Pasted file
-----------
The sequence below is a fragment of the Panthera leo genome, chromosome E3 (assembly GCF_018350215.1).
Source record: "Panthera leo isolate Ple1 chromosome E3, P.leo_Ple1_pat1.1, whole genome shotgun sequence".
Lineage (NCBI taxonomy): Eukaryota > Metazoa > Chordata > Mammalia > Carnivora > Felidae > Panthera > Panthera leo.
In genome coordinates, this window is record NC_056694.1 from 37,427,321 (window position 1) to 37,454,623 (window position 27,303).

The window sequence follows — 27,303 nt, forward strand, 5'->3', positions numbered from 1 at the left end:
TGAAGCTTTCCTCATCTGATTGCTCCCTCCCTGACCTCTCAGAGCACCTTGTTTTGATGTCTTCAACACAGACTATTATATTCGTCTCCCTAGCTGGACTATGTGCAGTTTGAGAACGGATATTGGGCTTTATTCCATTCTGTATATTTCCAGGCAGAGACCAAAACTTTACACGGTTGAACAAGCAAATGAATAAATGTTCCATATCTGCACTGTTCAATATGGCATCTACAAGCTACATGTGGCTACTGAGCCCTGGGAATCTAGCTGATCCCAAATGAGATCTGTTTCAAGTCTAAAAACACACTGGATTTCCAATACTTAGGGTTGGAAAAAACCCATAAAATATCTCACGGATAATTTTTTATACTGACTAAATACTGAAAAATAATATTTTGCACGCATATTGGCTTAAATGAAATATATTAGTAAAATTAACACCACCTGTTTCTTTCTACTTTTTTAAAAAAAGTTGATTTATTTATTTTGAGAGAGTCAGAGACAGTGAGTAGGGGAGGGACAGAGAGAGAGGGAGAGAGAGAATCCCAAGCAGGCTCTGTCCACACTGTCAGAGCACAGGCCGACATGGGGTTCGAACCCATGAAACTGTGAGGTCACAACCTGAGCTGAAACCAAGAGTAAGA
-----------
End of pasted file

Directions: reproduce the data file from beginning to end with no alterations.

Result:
The sequence below is a fragment of the Panthera leo genome, chromosome E3 (assembly GCF_018350215.1).
Source record: "Panthera leo isolate Ple1 chromosome E3, P.leo_Ple1_pat1.1, whole genome shotgun sequence".
Lineage (NCBI taxonomy): Eukaryota > Metazoa > Chordata > Mammalia > Carnivora > Felidae > Panthera > Panthera leo.
In genome coordinates, this window is record NC_056694.1 from 37,427,321 (window position 1) to 37,454,623 (window position 27,303).

The window sequence follows — 27,303 nt, forward strand, 5'->3', positions numbered from 1 at the left end:
TGAAGCTTTCCTCATCTGATTGCTCCCTCCCTGACCTCTCAGAGCACCTTGTTTTGATGTCTTCAACACAGACTATTATATTCGTCTCCCTAGCTGGACTATGTGCAGTTTGAGAACGGATATTGGGCTTTATTCCATTCTGTATATTTCCAGGCAGAGACCAAAACTTTACACGGTTGAACAAGCAAATGAATAAATGTTCCATATCTGCACTGTTCAATATGGCATCTACAAGCTACATGTGGCTACTGAGCCCTGGGAATCTAGCTGATCCCAAATGAGATCTGTTTCAAGTCTAAAAACACACTGGATTTCCAATACTTAGGGTTGGAAAAAACCCATAAAATATCTCACGGATAATTTTTTATACTGACTAAATACTGAAAAATAATATTTTGCACGCATATTGGCTTAAATGAAATATATTAGTAAAATTAACACCACCTGTTTCTTTCTACTTTTTTAAAAAAAGTTGATTTATTTATTTTGAGAGAGTCAGAGACAGTGAGTAGGGGAGGGACAGAGAGAGAGGGAGAGAGAGAATCCCAAGCAGGCTCTGTCCACACTGTCAGAGCACAGGCCGACATGGGGTTCGAACCCATGAAACTGTGAGGTCACAACCTGAGCTGAAACCAAGAGTAAGA